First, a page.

Tuesday, June 30th, Scribbles Center for Learning came to my studio for an art camp.
I explained that instead of replicating an image, we were going to participate in a conceptual art project. The project is called the Community Tree Project. It has three parts: the leaf, the tree, and the fruit. I shared that a concept is an idea. We were going to create a Community Tree and it would take all of us, working together, to make the tree.
Using the leaf as a metaphor, I told them that each of us are special and unique. And every one of us is needed to create a whole, larger than ourselves. When we work together, in our uniquely gifted way, the world becomes a place where hopes and dreams come true.
The students were excited and ready to get to work. They began by creating a leaf that reflect their personality by using color, line, shape and preference.
Each person got two pieces of paper; one white and one colored or patterned to force some variety in creating their leaves. The leaves they created represented their individuality.
After working on their leaves, we discussed the concept of community. I asked the kids what community meant and they did a great job of sharing the concept of community.
“Community can be defined as a group of people who live in the same area (such as a city, town, or neighborhood), or a group of people who have the same interests, religion, race, etc. Let’s call it--people you choose to hang out with.”
Continuing the dialogue about community, I shared, “You know how I was saying we are all unique and different? No one is exactly like someone else. No one has the same hair, or eyes, or fingerprints. Even identical twins have different fingerprints. If you examine an oak tree, each leaf would be an oak leaf, but each one would be different than the others. The leaves you made are all original. Even if you tried to make one exactly like your friend’s, it would be one of a kind, just like you! It would reflect you, the creator--your preferences and your creative expression."
"Even though we are all different, we all have feelings, hopes and dreams. We want to be loved and feel valued. We are more the same, than different.”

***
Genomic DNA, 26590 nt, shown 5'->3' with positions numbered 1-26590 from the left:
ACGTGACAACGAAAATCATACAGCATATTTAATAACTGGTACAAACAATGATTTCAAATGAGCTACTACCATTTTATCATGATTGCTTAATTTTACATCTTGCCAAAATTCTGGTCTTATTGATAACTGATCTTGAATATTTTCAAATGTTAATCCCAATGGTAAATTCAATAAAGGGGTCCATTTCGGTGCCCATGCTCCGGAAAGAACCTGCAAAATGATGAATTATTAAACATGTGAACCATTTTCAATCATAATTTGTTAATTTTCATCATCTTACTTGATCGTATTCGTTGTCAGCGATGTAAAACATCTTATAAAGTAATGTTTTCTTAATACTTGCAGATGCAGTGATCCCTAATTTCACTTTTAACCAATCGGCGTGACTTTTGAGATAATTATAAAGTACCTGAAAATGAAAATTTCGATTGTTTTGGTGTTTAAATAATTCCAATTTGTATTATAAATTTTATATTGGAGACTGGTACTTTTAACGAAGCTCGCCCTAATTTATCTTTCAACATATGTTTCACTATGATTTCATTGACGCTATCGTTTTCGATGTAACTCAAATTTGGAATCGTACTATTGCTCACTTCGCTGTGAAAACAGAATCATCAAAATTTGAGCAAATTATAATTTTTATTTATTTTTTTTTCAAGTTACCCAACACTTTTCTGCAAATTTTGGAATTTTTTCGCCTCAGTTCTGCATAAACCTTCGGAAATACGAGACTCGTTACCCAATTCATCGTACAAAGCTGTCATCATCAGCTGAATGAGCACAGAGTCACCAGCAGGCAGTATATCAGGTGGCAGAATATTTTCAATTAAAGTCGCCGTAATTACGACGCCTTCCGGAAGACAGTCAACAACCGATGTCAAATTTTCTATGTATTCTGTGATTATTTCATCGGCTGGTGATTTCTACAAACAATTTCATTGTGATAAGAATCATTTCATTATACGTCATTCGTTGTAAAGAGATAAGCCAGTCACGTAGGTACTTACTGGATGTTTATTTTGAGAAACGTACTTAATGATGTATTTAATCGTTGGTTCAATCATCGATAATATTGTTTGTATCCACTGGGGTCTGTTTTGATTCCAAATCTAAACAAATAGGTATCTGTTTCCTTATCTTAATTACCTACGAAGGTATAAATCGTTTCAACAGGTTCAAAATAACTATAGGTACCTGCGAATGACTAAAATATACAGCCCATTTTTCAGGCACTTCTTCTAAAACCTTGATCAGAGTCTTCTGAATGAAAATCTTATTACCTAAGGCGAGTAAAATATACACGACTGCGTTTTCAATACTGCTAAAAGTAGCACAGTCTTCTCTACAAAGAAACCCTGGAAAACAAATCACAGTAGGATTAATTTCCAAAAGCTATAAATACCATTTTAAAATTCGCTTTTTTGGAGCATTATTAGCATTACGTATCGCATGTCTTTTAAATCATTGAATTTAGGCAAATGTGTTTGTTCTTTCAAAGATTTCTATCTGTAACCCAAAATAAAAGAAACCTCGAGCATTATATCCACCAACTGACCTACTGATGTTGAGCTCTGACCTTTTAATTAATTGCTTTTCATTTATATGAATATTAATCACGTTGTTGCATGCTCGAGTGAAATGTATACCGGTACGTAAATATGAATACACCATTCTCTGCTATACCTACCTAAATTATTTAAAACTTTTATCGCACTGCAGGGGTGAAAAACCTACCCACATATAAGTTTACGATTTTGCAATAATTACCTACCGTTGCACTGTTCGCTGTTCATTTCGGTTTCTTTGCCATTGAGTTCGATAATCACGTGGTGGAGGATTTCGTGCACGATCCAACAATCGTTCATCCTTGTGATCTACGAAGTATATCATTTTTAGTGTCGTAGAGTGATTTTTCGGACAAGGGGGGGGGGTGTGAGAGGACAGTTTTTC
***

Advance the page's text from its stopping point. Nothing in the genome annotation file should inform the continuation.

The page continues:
Then I asked the question, “How healthy would a big oak tree be if it only had one leave?” I got the correct answer, “Not very!” I explained that even though we are all different, we are more the same than different. And, we need each other. I told them that I wouldn't want to grow all my own food, or have to go out to milk the cow to get a glass of milk and that playing a game of ball would be impossible without others. Community, for good or for harm, isn't optional.
Now it was getting fun! We took turns and came to the tree one by one, and added our leaves. You could feel the excitement as we watched our tree come to life!
The final part is designed to have them, as a group, think about what things they want to have in their “community.” I call that fruit. Healthy trees produce fruit. I asked them, “What values best describes the kind of community that you would want to be a part of? Love, peace, compassion, sharing, friendship, fun or maybe bullying? What about lying?”
We picked out some great values to add to our tree. Creativity, learning, love, fun, friendship and sharing were a few of them. We each got to place our “fruit” on the tree and I added one that was off the tree to represent sharing. I believe that sharing is a part of any healthy community.
To wrap up our project, we ended by discussing the concept that you can do more with each other than alone. I shared my hopes with them that as they learn and grow, I hope they will make good choices and be a part of communities where their dreams can come true. I reminded them that they can choose the type of community they want to be a part of and they can even change an existing community by what they do. For example, if someone is alone, you can be kind to them. That changes things for the good and created a brighter community. Individuals are small, but together we are bigger than ourselves. A small community of determined people, can make a big difference.
We ended the day by me sharing one of my collaborative conceptual art projects called “Taste and See” which Don McCormick, Chocolate Artist and Pastry Chef, made one of my images, but he used 100% chocolate. Of course, the children wanted to eat it, but I did have a few chocolate “fruits” for them to eat instead.
It was a fun and productive day with the children from Scribbles.